I enjoy creating art that unites humble, as well as involved, objects, into a kind of their own — creating art that is distinctive and intricate, yet in its truest sense, uncomplicated. As much as I embrace convention in art, and I certainly do, my Fusion Frame art fulfills the part of me that says “no” to convention. That it is not only okay to be avant-garde, it is right. I like to embrace alternatives to an accepted order in art. To even, at times, completely ignore conventions when fashioning a piece and enjoy the unbounded ability to create by refusing to be limited by precept, artistically speaking.
Seeking out a unique frame and then spending a day in the Central Oregon forest searching for a just right piece of tree branch to blend with the frame is gratifying in and of itself. Then, each project involves woodworking, painting, and a bit of sculpting. Dedicating the hours of time fashioning a frame that merges a man-made as well as natural element into a single piece of art that captures so much imagination, is rewarding. Tailoring a frame with a special, sentimental object for someone is even more rewarding — it captures so much life!
The main components of my Fusion Frames are a reclaimed tree branch or root and a wood frame. I have always appreciated old, dead trees – more so the branches. The more personality the better. I am thrilled to have found a way to use them in my work. I use many different woods. Central Oregon Manzanita and Pine, Juniper, Aspen, Willamette Valley Filbert and California Grapevine are a few of my favorites. I have also always been drawn to frames, especially antique frames. Using frames of all types and spanning well over one 150 years make the Fusion Frames that much more interesting. The solid construction, weathered patinas and unique details exhibit such character and history. If only they could actually speak of the stories they have witnessed over the years. My goal is to bring together each’s attitude and personality and reflect it as one. Other components are paints, stains, bonding & sculpting agents, and hardware. If used, leather, iron, brass, bronze and glass all retain the personality of their heritage.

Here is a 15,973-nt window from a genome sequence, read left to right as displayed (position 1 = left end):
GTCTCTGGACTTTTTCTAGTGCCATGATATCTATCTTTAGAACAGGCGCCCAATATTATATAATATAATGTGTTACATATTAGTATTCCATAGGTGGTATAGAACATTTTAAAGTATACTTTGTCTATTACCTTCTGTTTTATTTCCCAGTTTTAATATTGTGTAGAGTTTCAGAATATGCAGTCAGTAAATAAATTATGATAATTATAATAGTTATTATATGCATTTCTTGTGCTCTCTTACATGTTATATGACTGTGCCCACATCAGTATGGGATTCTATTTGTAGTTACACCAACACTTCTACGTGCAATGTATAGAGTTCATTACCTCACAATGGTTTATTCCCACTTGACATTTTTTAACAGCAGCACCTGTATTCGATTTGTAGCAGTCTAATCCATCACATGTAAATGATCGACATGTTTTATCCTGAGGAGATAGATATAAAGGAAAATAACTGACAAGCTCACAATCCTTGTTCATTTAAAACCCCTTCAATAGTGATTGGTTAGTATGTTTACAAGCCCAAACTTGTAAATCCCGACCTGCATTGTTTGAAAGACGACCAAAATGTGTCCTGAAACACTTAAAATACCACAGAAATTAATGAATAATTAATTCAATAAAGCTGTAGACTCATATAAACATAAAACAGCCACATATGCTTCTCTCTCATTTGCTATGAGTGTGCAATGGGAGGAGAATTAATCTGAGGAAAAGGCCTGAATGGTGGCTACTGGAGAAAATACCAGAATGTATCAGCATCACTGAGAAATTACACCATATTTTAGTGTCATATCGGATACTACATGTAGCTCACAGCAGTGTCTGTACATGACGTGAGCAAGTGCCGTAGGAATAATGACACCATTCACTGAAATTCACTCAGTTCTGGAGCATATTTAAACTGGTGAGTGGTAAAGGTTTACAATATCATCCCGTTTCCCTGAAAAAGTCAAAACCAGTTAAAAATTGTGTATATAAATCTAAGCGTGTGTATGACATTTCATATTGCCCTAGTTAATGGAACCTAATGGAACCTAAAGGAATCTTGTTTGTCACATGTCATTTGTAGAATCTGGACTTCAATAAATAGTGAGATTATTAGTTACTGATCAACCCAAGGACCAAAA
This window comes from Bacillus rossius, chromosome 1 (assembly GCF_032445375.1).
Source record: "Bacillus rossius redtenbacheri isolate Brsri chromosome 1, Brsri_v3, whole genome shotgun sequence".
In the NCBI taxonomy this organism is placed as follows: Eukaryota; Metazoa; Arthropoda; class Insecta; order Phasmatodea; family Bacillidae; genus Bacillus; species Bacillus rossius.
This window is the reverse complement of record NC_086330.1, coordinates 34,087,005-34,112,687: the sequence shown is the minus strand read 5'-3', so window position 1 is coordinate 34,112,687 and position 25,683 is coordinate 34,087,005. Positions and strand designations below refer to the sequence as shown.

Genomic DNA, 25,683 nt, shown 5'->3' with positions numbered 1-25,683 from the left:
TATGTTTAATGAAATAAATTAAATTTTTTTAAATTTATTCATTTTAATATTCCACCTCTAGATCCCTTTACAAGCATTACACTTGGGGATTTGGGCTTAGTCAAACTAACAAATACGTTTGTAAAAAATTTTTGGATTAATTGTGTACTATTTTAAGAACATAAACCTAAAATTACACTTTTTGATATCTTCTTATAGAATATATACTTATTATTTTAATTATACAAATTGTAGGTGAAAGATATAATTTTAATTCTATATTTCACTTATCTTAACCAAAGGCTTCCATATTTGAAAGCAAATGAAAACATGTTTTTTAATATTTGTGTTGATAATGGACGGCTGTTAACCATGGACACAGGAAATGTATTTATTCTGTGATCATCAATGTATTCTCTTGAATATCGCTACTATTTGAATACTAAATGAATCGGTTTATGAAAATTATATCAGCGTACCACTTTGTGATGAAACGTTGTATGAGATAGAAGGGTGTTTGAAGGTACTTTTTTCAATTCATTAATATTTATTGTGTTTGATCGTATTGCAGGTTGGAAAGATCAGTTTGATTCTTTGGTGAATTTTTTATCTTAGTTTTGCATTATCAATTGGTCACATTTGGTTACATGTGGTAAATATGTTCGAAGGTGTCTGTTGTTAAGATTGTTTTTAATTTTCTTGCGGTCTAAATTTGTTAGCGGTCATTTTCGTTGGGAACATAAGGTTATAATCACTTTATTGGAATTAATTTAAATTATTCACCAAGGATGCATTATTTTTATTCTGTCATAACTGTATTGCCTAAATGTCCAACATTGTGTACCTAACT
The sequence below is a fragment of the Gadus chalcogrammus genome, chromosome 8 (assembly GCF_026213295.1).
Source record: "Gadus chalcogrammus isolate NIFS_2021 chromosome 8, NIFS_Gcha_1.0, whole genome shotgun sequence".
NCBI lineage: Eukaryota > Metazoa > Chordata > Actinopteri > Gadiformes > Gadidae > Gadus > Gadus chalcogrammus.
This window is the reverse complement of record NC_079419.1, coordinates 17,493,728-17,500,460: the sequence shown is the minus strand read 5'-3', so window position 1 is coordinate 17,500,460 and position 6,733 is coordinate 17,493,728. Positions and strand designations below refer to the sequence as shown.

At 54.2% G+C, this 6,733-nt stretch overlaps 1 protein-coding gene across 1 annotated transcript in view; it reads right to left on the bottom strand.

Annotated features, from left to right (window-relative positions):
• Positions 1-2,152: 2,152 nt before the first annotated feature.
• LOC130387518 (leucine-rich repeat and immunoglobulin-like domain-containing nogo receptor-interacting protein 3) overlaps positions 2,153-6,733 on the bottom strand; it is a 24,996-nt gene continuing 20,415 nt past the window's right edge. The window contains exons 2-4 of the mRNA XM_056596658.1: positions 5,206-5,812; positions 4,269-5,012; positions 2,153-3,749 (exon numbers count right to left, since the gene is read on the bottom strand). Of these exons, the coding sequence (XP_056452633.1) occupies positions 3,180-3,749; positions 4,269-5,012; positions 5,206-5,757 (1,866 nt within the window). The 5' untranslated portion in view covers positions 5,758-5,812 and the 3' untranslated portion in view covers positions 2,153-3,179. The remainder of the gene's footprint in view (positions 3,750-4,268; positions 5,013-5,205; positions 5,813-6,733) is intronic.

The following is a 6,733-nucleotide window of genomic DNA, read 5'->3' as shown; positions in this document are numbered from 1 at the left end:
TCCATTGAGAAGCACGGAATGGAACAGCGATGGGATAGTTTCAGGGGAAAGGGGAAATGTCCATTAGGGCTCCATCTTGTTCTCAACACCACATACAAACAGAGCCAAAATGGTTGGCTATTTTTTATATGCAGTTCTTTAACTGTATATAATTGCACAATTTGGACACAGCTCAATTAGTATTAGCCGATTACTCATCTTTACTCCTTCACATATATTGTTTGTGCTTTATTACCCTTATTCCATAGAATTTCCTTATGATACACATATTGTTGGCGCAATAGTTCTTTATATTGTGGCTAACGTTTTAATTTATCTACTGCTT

The first step in creating a Fusion Frame involves searching for and acquiring a frame or tree branch that strikes me as extraordinary. I appreciate items that evidence unique embellishments and scars – items that reveal their history, even if in the most discreet fashion.
When I find a frame or branch, I typically instantly recognize how I want to employ it in one of my artworks. Therefore, the next step is to seek out its counterpart. I am looking for counterparts that “talk to one another.” Once I find a frame and tree branch that pair flawlessly together, there is component preparation.
A tree branch reclaimed from the wilderness requires washing, organic disinfecting and drying before it is ready for use. At times, a frame will as well, if it has been stowed inadequately over the years.
Finally, each project entails design, woodworking, sculpting and painting.
A project dictates the degree and type of woodworking, sculpting, painting and finishing techniques required. All of this necessitates a lot of vision, commitment and patience, which makes it that much more rewarding.
The blending of these fundamentals creates a distinct piece of art. It is meaningful and different. When finished, each one exhibits many individual characteristics, but in a singular, harmonized style.
Each Fusion Frame shows the individual history of every part as well as their combined story as one. Each is a chronicle, complete with scars and adornment.